With Halloween goodies and Christmas delights jostling for space on the shelves of our supermarket, it can be hard to remember that the season of trick-or-treating has its foundation in the Christian celebration of All Saints and All Souls.
Traditionally Halloween is the vigil day before All Saints day. All Saints day is the day to remember that all Christians, from all times and places, are saints and to rejoice in this truth. All Souls day is a day to remember the dead, particularly those we each know and love who have died. After the reformation, All Souls Day fell out of favour in many Protestant traditions. In recent years All Saints and All Souls days tend to be merged into one day of celebration and commemoration.
Remembering all the saints helps us call to mind the goodness and mercy of God.
We are all made saints, not because of our own goodness but because God is good. Through the death and resurrection of Jesus Christ we are brought home to God and made holy. The act of being made a saint is an act of grace in which God says to us “I love you utterly, I make you whole, I make you holy, I make you righteous”. All this because God loves us. All Saints day is a celebration of God’s gracious choosing of us. It is a celebration of a love that welcomes us to the table not because we are worthy but because of what God has done in Jesus Christ. It is a celebration of the wide embrace of God that draws all people into love, from all times and places.
Somewhere, I can no longer remember where, I came across this quote: “Saints aren’t perfect. Rather they are people who are so in love with God their heart is set on fire by that love.” Remembering all the saints reminds us that the Christian faith is an embodied faith. Faith is lived, practiced and enacted in the day-to-day situations we find ourselves in. Faith is expressed with our bodies so that our body bears witness in the way we live to what we believe. When we remember the saints we remember the life of those who show us how to live as faithful people in the world.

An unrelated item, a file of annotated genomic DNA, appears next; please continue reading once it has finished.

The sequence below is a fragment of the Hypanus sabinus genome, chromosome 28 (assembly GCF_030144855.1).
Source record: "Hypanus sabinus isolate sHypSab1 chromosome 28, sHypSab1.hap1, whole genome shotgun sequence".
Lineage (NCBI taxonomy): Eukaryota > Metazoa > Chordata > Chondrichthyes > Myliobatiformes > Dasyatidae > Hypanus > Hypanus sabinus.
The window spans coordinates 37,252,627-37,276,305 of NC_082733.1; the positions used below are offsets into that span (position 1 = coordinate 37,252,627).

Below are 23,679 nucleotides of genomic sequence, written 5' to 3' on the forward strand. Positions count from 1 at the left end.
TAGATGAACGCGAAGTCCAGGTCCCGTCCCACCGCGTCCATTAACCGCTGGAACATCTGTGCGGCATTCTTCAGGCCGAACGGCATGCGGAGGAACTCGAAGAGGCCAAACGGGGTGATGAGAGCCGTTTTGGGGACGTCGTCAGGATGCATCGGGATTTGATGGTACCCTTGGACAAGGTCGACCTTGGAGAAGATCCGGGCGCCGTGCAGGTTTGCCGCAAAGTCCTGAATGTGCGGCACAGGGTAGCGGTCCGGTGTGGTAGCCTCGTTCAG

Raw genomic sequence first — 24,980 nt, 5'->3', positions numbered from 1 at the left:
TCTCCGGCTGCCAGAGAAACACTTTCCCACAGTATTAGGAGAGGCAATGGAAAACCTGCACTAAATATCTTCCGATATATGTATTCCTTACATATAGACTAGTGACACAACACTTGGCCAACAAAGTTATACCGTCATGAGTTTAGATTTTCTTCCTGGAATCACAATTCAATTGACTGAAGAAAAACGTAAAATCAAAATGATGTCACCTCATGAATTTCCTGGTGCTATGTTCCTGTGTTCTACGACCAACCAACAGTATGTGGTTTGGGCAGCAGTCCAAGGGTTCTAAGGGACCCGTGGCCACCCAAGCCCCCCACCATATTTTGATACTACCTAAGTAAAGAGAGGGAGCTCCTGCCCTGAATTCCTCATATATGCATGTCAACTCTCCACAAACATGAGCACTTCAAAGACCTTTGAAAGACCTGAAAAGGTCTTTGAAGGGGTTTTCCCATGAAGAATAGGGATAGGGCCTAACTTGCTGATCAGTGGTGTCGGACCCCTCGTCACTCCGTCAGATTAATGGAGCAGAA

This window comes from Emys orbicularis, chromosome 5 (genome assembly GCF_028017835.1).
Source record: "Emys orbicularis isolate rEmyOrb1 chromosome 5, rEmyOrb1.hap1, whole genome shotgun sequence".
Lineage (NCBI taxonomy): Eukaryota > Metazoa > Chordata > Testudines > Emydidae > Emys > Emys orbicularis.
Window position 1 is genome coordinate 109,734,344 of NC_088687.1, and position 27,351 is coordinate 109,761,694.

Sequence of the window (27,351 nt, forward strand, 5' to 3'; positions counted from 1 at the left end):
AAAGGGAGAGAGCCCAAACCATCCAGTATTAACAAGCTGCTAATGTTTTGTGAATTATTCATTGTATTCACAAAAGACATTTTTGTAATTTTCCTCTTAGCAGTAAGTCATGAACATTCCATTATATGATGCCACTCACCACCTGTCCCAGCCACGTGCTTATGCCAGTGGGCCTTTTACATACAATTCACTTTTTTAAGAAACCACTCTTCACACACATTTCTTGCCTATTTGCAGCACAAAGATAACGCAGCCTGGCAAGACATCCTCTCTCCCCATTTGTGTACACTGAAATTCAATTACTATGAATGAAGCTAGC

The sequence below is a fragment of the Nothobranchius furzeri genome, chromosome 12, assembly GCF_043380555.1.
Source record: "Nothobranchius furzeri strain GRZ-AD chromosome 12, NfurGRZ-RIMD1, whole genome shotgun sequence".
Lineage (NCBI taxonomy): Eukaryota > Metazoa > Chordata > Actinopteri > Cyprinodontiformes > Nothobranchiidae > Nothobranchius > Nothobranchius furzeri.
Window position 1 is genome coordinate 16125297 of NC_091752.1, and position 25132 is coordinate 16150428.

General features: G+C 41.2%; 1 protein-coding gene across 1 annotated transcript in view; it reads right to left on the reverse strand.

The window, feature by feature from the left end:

Marking All Saints provides us a day to remember people whose lives are set on fire by God’s love and who display that love of God in their daily lives. In recalling these people we are encouraged to seek God’s love and open ourselves to living a life shaped by God’s love.
Remembering all the saints connects us to the church across time and space and place. It reminds us of the global reach of the gospel. The gospel is for all people in every culture. In reminding ourselves of all saints we remember the diverse cultural and historic expressions of faith we witness across the sweep of history. This reminds us to value the diversity of the saints in our midst in our own time and to have hope that God will continue to makes saints in our time and place.
The celebration of All Souls days has a different focus and feel and can, I believe, have a deep pastoral intent. It is a day where the focus shifts from a sense of all the saints in the enormity of that recollecting to remembering saints we have known personally who have died.
One of the things that gives me great comfort in grief is that year-by-year the Anglican congregation where my partner was a member remember him by name on both All Souls day and the anniversary of his death. This remembering comforts me. It reminds me of God’s great love and reassures me my partner is, and will be, remembered by name by a community that loved him and nourished his faith.
All Souls day provides space for mourning and comfort, for remembering and giving thanks, held in God’s promise that God’s love holds both the dead and the living. Through that love both the dead and the living find new life in participation in the life of God. I wonder if in the Uniting Church we have lost something powerfully pastoral by not marking All Souls Day or by mixing it up with All Saints Day.